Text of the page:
Our business model is a bit of a strange setup. Artists typically make a lot of money from touring so touring is the backbone of most artists’ finances. We’ve set it up a little differently. We actually run a whole investment branch and we’ve been able to fund our careers through our investments. Being an independent artist I have to make sure that we have an investment branch that can always focus on bringing in the cash. That way I don’t have to worry about doing anything creatively that I don’t believe is right just for money. So I’m free to operate my music on my terms and really do it with passion and love and not be under any pressure to hit a certain amount of money in order to keep going. I also have a division that conducts research into things like the cultural environment, algorithms, and people that are listening. And then we have our music division. So we kind of run it like that. I love touring because it’s a way to directly connect with my fans but I wouldn’t say it’s the backbone of our business.

How influential has Bollywood been for you as an artist and who do you look to for inspiration? Do quintessentially Indian genres of music play a role in your songwriting and who are some artists from India you look up to?

I’m going to be honest. Personally, I am way more excited and infatuated with classical Indian music and culture rather than Bollywood. I don’t really know too much about Bollywood and the artists, so I wouldn’t say Bollywood has played too much of a role in my music.

I would say India and its ancient culture have played a massive role in terms of how it’s influenced me. I think even if you look at it from jewellery; what Maharajas in India wore was so much cooler than the common jewellery today, it’s so much more of a statement. The foods we have are also amazing, the classical Indian sounds; the tabla, the dhol and everything are what I love. I’m more enticed by my deep traditional Indian roots. Sometimes I feel like now, recently a lot of Indian entertainment tries to be western. I feel like we almost forget about the beauty that India has and for me, that’s always been what’s exciting.

It’s no secret that you have a fairly massive following in India. One look at the comments section of your youtube channel is enough to tell us that. Do you have anything you’d want to say to all of your fans from across the Indian subcontinent?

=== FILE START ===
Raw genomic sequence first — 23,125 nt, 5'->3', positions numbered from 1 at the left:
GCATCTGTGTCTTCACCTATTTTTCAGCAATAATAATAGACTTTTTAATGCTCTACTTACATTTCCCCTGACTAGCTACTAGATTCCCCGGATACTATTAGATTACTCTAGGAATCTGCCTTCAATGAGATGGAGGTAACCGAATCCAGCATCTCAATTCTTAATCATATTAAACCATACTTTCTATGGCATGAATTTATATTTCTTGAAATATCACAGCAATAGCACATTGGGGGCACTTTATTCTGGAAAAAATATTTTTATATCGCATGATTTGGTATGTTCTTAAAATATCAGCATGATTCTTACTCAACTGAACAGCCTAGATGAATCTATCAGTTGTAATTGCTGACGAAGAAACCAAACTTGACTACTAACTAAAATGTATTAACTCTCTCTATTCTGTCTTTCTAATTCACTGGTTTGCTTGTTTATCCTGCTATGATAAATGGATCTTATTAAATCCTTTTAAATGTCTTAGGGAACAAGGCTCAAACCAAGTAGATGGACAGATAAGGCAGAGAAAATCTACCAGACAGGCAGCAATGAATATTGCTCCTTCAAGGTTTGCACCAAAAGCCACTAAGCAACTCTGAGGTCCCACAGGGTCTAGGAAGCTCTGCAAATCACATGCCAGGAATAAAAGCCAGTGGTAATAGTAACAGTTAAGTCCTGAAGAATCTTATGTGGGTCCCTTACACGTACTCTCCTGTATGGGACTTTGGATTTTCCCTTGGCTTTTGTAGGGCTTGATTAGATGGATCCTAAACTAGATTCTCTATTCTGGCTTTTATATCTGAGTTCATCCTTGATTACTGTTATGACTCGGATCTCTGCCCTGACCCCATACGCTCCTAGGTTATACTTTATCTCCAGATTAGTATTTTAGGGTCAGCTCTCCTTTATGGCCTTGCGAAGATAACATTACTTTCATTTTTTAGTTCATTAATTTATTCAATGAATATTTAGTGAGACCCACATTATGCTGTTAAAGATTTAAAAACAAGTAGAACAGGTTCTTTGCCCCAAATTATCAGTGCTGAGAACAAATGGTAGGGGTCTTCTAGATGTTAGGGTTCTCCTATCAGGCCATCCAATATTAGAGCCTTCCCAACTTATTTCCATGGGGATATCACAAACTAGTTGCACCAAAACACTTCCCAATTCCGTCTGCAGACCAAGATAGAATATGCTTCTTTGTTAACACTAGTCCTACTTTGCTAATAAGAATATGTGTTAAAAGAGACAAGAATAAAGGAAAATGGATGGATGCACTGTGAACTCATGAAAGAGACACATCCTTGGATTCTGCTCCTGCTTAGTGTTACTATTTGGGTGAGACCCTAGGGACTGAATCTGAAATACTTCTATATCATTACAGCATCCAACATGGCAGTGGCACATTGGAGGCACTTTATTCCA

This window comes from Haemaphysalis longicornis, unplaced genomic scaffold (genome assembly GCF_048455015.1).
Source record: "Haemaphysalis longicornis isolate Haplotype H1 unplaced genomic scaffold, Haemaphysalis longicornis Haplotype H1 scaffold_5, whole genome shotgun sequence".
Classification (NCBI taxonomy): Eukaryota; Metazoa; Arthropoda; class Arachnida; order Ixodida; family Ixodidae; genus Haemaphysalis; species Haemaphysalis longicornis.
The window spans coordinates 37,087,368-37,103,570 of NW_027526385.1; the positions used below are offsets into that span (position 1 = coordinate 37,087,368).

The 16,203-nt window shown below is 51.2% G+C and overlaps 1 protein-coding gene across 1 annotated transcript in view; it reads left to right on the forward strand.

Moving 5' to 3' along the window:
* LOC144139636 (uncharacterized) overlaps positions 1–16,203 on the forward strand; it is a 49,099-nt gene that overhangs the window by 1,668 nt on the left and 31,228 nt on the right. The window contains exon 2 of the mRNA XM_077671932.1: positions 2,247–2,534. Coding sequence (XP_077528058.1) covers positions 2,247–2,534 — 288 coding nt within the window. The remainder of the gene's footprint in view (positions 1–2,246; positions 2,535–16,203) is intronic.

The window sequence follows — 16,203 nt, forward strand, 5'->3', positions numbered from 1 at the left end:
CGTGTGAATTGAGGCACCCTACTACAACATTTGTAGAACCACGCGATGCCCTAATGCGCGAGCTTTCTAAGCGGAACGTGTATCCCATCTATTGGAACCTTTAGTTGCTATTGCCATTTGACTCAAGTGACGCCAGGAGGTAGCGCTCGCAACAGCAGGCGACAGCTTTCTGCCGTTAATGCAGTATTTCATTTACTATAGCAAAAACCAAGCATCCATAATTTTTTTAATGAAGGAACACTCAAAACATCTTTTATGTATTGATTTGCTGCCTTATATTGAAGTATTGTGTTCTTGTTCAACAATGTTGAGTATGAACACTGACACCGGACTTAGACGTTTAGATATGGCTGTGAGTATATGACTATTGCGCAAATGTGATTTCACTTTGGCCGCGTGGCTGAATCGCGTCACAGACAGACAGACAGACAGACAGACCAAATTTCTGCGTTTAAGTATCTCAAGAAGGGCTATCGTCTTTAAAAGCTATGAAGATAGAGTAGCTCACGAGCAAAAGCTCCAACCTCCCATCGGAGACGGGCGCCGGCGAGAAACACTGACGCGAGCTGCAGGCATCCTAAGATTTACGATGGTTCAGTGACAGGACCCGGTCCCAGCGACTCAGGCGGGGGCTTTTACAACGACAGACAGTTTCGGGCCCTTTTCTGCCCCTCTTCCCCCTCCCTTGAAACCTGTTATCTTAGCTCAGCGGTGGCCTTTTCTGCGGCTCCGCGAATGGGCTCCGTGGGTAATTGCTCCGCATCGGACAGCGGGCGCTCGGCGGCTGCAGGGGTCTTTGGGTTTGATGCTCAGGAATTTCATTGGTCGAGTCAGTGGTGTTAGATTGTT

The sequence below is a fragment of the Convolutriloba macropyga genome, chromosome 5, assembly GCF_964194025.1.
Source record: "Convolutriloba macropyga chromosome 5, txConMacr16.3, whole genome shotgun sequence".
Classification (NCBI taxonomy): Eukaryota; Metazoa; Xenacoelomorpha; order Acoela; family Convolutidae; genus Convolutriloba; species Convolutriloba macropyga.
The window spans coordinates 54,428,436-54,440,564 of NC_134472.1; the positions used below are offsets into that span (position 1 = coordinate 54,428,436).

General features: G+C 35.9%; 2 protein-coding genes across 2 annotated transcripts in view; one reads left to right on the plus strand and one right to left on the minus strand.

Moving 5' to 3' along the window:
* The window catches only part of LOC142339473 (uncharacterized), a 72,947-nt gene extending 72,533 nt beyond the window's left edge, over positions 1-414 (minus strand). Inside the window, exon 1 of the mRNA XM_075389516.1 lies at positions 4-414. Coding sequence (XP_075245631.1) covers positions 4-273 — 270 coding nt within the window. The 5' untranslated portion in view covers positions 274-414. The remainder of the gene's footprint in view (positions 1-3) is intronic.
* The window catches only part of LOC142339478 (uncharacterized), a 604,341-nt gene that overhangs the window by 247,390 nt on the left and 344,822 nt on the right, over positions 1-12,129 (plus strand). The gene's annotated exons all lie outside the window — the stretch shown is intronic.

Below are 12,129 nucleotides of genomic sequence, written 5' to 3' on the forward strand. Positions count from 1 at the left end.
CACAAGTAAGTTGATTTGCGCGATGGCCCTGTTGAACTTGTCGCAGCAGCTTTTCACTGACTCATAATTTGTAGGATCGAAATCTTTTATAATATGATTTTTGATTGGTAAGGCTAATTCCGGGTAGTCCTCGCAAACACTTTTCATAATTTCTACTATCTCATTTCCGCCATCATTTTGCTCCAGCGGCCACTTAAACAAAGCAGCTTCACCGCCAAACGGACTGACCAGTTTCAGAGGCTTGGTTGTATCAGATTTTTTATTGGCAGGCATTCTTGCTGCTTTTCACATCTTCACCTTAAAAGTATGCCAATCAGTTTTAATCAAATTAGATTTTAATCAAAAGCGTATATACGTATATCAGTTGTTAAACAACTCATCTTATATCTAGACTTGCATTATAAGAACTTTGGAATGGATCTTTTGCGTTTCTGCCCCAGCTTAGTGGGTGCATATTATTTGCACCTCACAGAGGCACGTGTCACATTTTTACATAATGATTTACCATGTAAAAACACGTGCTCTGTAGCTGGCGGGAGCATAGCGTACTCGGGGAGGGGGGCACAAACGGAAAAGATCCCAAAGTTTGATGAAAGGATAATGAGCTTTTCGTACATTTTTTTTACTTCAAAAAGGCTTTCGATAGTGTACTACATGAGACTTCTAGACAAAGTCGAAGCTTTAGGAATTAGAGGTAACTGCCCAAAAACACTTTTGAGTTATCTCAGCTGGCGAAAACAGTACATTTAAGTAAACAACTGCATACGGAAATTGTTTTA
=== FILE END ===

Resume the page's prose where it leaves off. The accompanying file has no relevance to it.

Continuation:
Honestly, I didn’t realize how crazy it was until this trip when I went like a week ago. We were doing shows and interviews and photoshoots and I told my overseas manager Rohan, “In between all the shows I want to meet a couple of these fans.” I see their DMs and their comments and everything. They’re the reason I get to do what I do and I wanted to get to thank them. So we started setting up meet-and-greets with our fans in India and it was insane. They were freaking out, they were crying, they had thousands and hundreds of photos of me on their phone, I was their background, and they had physical photos of me in their room; I couldn’t even imagine that this is what it was and it made me want to cry seeing how emotional they were getting. I felt so inspired after that trip and to all the fans who have supported me and have been supporting me all along, they should know that I love them so much and I would literally do anything for them.

Image Courtesy: Saint Samuel

You’ve just released a new single, ‘Priyanka’. Could you talk a little more about some of the themes and motifs you tried to explore with this one? The music video is also incredibly creative in terms of the narrative that unfolds. Was that an intentional choice to catch your audience by surprise or were you just trying to have a little fun by exploring something a little left of centre for your niche?

The song was more of an upbeat, island-ish, fun instrumental and it’s all about being in love and chasing love and then not quite getting it at the end. It’s just a fun, playful journey of a song. It was nothing too deep. I try to keep my music very fun and lighthearted. Sometimes I can’t help it and it gets deep but I prefer to make fun, lighthearted, and bubbly music. That’s what the song was.

I wish I could take credit for the video but I have an incredible team. The guy that came up with the concept, we call him ‘Crump’, his name is William, he directed the whole video and he recreated the trailer of ‘You’ except it was built to our song and it was just so clever. When he first told me the idea I was like “Hmmm, okay!” I trust him because he’s so good at what he does. When I saw the final product I was like, “Holy crap, you’re a genius.” It was just a really fun project. I got to work with LeA Robinson on that song too, who is so talented.

What can we expect from you in the near future? Is there an EP release on the horizon, maybe even an India tour we can look forward to?

As I mentioned earlier we were in India very recently and I got a ton of footage with Trapperx. We have a song that we’ve done before called ‘By My Side’ which is one of my bigger records actually. We did another song together and I feel so good about this one. I think it’s going to be another home run. We were together in India and we shot a video for it and it is coming out at the end of June or early July. We’re just putting the finishing touches on everything.

We’ll have a couple more releases and maybe a bigger project at some point but I’m really excited about this one!